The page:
Transcranial Magnetic Stimulation Studies of Human Time Perception: A Primer

in Timing & Time Perception
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The study of the neural basis of time perception has seen a resurgence of interest within the past decade. A variety of these studies have included the use of transcranial magnetic stimulation (TMS), a noninvasive technique for stimulating discrete regions of the surface of the brain. Here, the results of these studies are reviewed and their conclusions are interpreted within a context-dependent framework. However, the use of TMS as an investigatory technique has much unexplored potential that may be particularly beneficial to the study of time perception. As such, considerations are made regarding the design of TMS studies of time perception and future directions are outlined that may be utilized to further elucidate the neural basis of timing in the human brain.

Transcranial Magnetic Stimulation Studies of Human Time Perception: A Primer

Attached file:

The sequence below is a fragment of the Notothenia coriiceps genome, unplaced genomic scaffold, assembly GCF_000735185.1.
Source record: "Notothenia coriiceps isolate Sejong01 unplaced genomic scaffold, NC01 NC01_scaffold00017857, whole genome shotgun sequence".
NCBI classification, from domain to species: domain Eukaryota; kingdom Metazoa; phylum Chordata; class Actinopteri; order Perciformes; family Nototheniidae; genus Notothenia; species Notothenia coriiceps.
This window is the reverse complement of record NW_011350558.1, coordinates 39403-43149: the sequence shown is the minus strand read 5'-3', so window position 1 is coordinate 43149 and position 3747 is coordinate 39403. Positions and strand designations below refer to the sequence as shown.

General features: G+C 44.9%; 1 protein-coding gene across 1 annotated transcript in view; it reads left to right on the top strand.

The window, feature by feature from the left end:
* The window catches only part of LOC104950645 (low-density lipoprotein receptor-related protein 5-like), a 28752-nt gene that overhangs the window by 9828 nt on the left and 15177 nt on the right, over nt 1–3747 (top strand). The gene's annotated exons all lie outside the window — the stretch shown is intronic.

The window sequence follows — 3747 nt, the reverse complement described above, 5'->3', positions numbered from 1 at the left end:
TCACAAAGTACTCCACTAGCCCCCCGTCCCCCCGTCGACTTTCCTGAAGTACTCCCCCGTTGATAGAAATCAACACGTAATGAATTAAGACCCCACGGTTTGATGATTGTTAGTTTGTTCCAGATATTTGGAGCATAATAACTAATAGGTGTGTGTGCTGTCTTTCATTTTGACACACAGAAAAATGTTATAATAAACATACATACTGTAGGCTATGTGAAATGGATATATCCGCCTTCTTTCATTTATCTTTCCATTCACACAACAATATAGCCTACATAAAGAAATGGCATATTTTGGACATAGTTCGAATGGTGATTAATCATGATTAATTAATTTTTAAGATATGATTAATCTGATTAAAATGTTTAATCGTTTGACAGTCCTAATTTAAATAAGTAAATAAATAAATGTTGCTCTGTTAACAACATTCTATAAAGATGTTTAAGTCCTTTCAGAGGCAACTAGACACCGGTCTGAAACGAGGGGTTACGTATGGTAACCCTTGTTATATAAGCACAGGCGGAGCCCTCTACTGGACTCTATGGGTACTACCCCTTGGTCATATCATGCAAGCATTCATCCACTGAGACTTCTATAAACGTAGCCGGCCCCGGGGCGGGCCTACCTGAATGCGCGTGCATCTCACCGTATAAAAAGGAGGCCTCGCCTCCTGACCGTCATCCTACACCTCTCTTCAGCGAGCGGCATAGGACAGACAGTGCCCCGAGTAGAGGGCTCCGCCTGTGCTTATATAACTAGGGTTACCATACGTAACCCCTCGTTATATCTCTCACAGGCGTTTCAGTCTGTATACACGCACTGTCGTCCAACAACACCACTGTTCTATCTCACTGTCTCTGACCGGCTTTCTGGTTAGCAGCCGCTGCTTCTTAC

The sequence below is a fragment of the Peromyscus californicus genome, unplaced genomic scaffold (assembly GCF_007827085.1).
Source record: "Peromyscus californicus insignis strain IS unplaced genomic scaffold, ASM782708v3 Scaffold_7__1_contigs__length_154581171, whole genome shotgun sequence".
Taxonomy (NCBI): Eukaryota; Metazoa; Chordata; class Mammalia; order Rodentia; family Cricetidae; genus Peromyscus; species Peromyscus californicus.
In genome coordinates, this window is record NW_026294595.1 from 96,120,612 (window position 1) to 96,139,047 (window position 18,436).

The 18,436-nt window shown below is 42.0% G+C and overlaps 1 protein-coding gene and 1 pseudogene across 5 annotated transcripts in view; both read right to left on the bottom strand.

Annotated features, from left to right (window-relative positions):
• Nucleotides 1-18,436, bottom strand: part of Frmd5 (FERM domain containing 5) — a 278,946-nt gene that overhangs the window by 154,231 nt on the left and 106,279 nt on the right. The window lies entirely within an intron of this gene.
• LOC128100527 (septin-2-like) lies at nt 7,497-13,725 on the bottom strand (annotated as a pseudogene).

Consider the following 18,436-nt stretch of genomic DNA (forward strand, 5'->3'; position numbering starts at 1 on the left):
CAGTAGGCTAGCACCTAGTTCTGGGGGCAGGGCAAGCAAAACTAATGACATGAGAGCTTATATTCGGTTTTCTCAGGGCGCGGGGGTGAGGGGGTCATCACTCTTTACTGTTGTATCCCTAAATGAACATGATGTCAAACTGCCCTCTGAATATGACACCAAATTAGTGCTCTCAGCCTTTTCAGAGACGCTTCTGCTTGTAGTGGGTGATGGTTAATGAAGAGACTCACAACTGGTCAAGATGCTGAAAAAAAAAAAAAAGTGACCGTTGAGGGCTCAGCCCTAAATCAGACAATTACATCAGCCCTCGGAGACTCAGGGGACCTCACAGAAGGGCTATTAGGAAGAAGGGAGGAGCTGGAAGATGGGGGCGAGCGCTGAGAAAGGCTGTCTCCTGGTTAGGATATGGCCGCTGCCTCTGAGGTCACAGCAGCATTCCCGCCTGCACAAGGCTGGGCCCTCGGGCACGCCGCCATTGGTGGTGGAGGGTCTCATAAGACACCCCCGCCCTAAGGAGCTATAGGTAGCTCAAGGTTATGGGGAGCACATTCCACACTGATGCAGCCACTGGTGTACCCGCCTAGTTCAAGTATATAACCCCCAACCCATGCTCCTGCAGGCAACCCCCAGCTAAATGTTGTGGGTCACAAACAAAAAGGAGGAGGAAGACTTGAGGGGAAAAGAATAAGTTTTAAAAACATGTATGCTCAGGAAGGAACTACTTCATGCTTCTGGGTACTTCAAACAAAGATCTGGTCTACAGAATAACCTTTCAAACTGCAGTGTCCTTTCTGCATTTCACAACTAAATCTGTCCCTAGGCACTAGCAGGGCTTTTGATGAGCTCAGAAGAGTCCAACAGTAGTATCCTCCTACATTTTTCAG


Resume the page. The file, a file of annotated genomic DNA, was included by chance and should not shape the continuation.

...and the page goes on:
in Timing & Time Perception



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    Graphical representation of positive findings in transcranial magnetic stimulation (TMS) studies of time perception reviewed. With respect to task design, studies were classified by whether the task was motor or perceptual in nature, and whether the intervals tested were sub or supra-second in length. The size (and position along each axis) of each circle represents the number of studies where a positive effect was found for that structure under those conditions. The color of each circle corresponds to a different neural region, and each circle is labeled only once. Note that negative effects for a given region are not displayed. This figure is published in color in the online version.

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